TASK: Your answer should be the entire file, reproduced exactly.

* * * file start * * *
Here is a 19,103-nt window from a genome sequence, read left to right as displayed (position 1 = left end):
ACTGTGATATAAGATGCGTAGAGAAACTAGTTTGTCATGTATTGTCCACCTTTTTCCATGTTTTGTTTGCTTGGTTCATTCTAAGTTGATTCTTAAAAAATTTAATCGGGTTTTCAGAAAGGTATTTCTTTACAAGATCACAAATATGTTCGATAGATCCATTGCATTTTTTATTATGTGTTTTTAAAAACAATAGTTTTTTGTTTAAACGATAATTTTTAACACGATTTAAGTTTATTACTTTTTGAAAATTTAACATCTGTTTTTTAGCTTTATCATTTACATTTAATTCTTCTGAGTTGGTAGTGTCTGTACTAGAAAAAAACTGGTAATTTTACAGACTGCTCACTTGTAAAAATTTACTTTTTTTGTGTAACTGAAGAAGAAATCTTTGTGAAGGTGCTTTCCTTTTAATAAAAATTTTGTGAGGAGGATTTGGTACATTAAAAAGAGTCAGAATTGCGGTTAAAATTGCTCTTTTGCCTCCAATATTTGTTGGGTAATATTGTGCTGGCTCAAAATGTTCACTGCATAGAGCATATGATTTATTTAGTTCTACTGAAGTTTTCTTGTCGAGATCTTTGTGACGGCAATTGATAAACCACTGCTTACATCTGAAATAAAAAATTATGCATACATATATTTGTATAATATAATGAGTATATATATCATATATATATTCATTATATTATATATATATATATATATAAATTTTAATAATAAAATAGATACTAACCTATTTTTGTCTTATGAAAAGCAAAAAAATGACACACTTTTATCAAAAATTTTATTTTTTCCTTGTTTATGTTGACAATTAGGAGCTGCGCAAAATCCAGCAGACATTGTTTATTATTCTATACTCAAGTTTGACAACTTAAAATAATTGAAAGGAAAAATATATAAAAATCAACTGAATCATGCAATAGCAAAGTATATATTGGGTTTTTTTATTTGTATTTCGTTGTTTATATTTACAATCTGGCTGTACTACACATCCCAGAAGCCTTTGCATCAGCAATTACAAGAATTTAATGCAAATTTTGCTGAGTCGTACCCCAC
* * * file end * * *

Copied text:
Here is a 19,103-nt window from a genome sequence, read left to right as displayed (position 1 = left end):
ACTGTGATATAAGATGCGTAGAGAAACTAGTTTGTCATGTATTGTCCACCTTTTTCCATGTTTTGTTTGCTTGGTTCATTCTAAGTTGATTCTTAAAAAATTTAATCGGGTTTTCAGAAAGGTATTTCTTTACAAGATCACAAATATGTTCGATAGATCCATTGCATTTTTTATTATGTGTTTTTAAAAACAATAGTTTTTTGTTTAAACGATAATTTTTAACACGATTTAAGTTTATTACTTTTTGAAAATTTAACATCTGTTTTTTAGCTTTATCATTTACATTTAATTCTTCTGAGTTGGTAGTGTCTGTACTAGAAAAAAACTGGTAATTTTACAGACTGCTCACTTGTAAAAATTTACTTTTTTTGTGTAACTGAAGAAGAAATCTTTGTGAAGGTGCTTTCCTTTTAATAAAAATTTTGTGAGGAGGATTTGGTACATTAAAAAGAGTCAGAATTGCGGTTAAAATTGCTCTTTTGCCTCCAATATTTGTTGGGTAATATTGTGCTGGCTCAAAATGTTCACTGCATAGAGCATATGATTTATTTAGTTCTACTGAAGTTTTCTTGTCGAGATCTTTGTGACGGCAATTGATAAACCACTGCTTACATCTGAAATAAAAAATTATGCATACATATATTTGTATAATATAATGAGTATATATATCATATATATATTCATTATATTATATATATATATATATATAAATTTTAATAATAAAATAGATACTAACCTATTTTTGTCTTATGAAAAGCAAAAAAATGACACACTTTTATCAAAAATTTTATTTTTTCCTTGTTTATGTTGACAATTAGGAGCTGCGCAAAATCCAGCAGACATTGTTTATTATTCTATACTCAAGTTTGACAACTTAAAATAATTGAAAGGAAAAATATATAAAAATCAACTGAATCATGCAATAGCAAAGTATATATTGGGTTTTTTTATTTGTATTTCGTTGTTTATATTTACAATCTGGCTGTACTACACATCCCAGAAGCCTTTGCATCAGCAATTACAAGAATTTAATGCAAATTTTGCTGAGTCGTACCCCAC